The gorge would see an array of tightrope walkers over the years, but only one whose death-risk daring rivaled Blondin: Signor Guillermo Antonio Farini, or, as he was sometimes less sublimely known, William Hunt. Farini took to repeating Blondin’s stunts, sometimes doing His Greatness one better. After Blondin carried a miniature stove out on his rope and cooked an omelette, his rival brought along a small washtub, lowered a bucket into the Niagara River for water, and washed some women’s handkerchiefs.
Then Blondin walked the rope on short stilts. That Farini would not attempt. But several years later, he did try to walk on stilts to the brink of the American Falls. He had drawn within about 200 feet of the abyss when one of his stilts got stuck in the river bottom and broke. Farini made his way to a small rock near Goat Island, which separates the American section of the falls from the Canadian (or Horseshoe) Falls, where he waited, ignominiously, for rescue.
Farini notwithstanding, the churning, turbulent waters of Whirlpool Gorge, about two miles below the falls, lured true aquatic daredevils before the falls themselves did. One was Englishman Matthew Webb, who in 1875 had become the first person to swim the English Channel. Eight years later, reduced to doing swimming exhibitions at Nantasket Beach, Webb tried to revive his flagging fortunes by swimming the Whirlpool Rapids, where standing waves rise 30 feet or more. It was a fatal mistake.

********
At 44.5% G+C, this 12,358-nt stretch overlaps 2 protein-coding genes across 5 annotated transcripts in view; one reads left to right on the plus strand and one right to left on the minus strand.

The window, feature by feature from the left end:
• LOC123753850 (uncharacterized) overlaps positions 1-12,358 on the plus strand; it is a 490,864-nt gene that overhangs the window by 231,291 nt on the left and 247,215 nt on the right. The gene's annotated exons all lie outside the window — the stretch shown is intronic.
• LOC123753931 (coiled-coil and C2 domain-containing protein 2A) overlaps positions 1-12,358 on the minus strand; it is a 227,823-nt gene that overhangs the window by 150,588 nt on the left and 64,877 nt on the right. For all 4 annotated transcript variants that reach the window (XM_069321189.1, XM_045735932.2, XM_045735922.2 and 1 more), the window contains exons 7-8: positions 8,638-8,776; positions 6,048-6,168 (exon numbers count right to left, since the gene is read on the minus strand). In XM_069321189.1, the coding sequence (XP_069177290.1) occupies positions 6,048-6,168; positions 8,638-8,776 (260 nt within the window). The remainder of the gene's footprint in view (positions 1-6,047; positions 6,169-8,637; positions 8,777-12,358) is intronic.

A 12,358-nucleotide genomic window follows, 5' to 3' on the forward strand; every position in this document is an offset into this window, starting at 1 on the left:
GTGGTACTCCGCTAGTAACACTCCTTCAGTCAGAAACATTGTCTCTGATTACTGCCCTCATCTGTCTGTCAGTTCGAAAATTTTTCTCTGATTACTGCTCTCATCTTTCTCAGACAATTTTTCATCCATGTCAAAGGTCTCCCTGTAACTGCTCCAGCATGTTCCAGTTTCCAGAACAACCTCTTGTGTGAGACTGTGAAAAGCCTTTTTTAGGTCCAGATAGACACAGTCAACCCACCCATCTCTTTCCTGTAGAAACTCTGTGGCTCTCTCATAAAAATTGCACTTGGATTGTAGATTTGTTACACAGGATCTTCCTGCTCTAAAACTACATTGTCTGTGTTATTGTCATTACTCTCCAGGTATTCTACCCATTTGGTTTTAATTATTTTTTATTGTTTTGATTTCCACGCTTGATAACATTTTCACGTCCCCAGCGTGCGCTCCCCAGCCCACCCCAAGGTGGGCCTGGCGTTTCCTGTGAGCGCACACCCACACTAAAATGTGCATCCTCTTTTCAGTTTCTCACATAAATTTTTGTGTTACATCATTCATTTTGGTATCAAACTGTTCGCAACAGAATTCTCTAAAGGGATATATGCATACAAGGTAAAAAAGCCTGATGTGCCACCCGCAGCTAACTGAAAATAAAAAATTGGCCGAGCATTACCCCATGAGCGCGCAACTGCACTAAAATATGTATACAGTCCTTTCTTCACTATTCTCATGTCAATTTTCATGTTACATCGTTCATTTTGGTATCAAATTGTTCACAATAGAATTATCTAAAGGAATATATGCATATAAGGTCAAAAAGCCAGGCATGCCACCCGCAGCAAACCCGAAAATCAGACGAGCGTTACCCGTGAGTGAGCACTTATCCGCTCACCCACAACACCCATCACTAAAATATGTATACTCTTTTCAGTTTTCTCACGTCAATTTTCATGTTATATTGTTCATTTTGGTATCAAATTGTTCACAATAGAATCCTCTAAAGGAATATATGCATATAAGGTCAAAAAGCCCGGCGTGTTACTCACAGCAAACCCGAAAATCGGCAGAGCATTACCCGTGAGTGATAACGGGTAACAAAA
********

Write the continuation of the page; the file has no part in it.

It was 63-year-old Annie Edson Taylor who broke the courage barrier at the falls themselves, riding a barrel over in October of 1901. Taylor first tested her craft by sending it into the maelstrom with a cat named Lagara inside. (Meow!) Both barrel and Lagara (apparently) survived. Six days later, Taylor put her life on the line and herself in the barrel. Twenty minutes after she plunged over the Canadian Falls, her barrel was dragged ashore and sawed open. Out came Annie, dazed and dripping, but without major injuries. Her feat opened the sluicegates of daredevilry; in the ensuing decades, more than a dozen adventurers would ride barrels or other contraptions over the Horseshoe Falls, some successfully, others at fatal cost.
The most astonishing episodes, however, have not been stunts. On July 9, 1960, 7-year-old Roger Woodward and his 17-year-old sister, Deanne, went for a Niagara River boat ride with a family friend; the trio didn’t realize the trouble they were in until they saw the mist of the falls rising ahead. Caught in the current, their craft soon capsized. Deanne, swimming frantically, made it close enough to Goat Island to be rescued, but Roger was swept over the edge of the Canadian Falls. To the amazement of onlookers, the life-jacketed boy soon bobbed to the surface below the falls, having suffered only bruises. Not so the family friend; he perished.
Since the mid-19th century, hundreds have gone over the falls in suicide attempts. Only three have survived, all within the last decade, one within the last month. That they lived where so many others have died is part of the enduring violent mystery of Niagara.